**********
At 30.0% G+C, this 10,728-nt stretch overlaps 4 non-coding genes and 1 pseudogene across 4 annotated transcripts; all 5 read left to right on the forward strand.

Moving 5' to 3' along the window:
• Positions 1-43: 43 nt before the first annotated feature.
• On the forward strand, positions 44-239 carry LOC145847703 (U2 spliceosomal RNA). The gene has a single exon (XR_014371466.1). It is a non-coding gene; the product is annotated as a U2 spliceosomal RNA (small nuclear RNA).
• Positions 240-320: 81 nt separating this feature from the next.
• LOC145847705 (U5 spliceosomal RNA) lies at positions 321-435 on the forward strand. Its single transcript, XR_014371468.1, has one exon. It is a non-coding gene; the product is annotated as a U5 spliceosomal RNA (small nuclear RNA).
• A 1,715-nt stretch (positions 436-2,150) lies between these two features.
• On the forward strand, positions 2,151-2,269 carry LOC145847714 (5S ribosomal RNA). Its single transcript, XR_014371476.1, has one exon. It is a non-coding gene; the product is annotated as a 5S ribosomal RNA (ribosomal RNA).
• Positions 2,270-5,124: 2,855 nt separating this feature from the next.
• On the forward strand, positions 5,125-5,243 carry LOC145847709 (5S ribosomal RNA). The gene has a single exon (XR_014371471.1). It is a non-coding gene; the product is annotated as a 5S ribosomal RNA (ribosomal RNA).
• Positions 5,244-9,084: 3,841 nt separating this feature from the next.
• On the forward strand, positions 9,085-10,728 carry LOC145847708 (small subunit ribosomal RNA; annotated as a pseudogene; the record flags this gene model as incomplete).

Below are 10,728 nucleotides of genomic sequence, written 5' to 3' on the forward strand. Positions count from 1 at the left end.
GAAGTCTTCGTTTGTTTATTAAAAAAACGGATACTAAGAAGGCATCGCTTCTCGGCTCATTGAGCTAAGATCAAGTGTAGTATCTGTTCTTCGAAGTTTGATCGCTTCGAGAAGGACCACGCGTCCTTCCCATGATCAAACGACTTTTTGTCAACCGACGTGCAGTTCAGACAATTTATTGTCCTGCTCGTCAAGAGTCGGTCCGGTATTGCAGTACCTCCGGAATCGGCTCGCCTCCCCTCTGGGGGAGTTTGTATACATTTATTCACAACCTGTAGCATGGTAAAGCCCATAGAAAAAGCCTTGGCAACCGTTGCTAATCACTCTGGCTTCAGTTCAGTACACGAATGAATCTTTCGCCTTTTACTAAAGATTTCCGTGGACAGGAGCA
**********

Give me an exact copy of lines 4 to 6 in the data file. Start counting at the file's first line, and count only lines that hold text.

• On the forward strand, positions 44-239 carry LOC145847703 (U2 spliceosomal RNA). The gene has a single exon (XR_014371466.1). It is a non-coding gene; the product is annotated as a U2 spliceosomal RNA (small nuclear RNA).
• Positions 240-320: 81 nt separating this feature from the next.
• LOC145847705 (U5 spliceosomal RNA) lies at positions 321-435 on the forward strand. Its single transcript, XR_014371468.1, has one exon. It is a non-coding gene; the product is annotated as a U5 spliceosomal RNA (small nuclear RNA).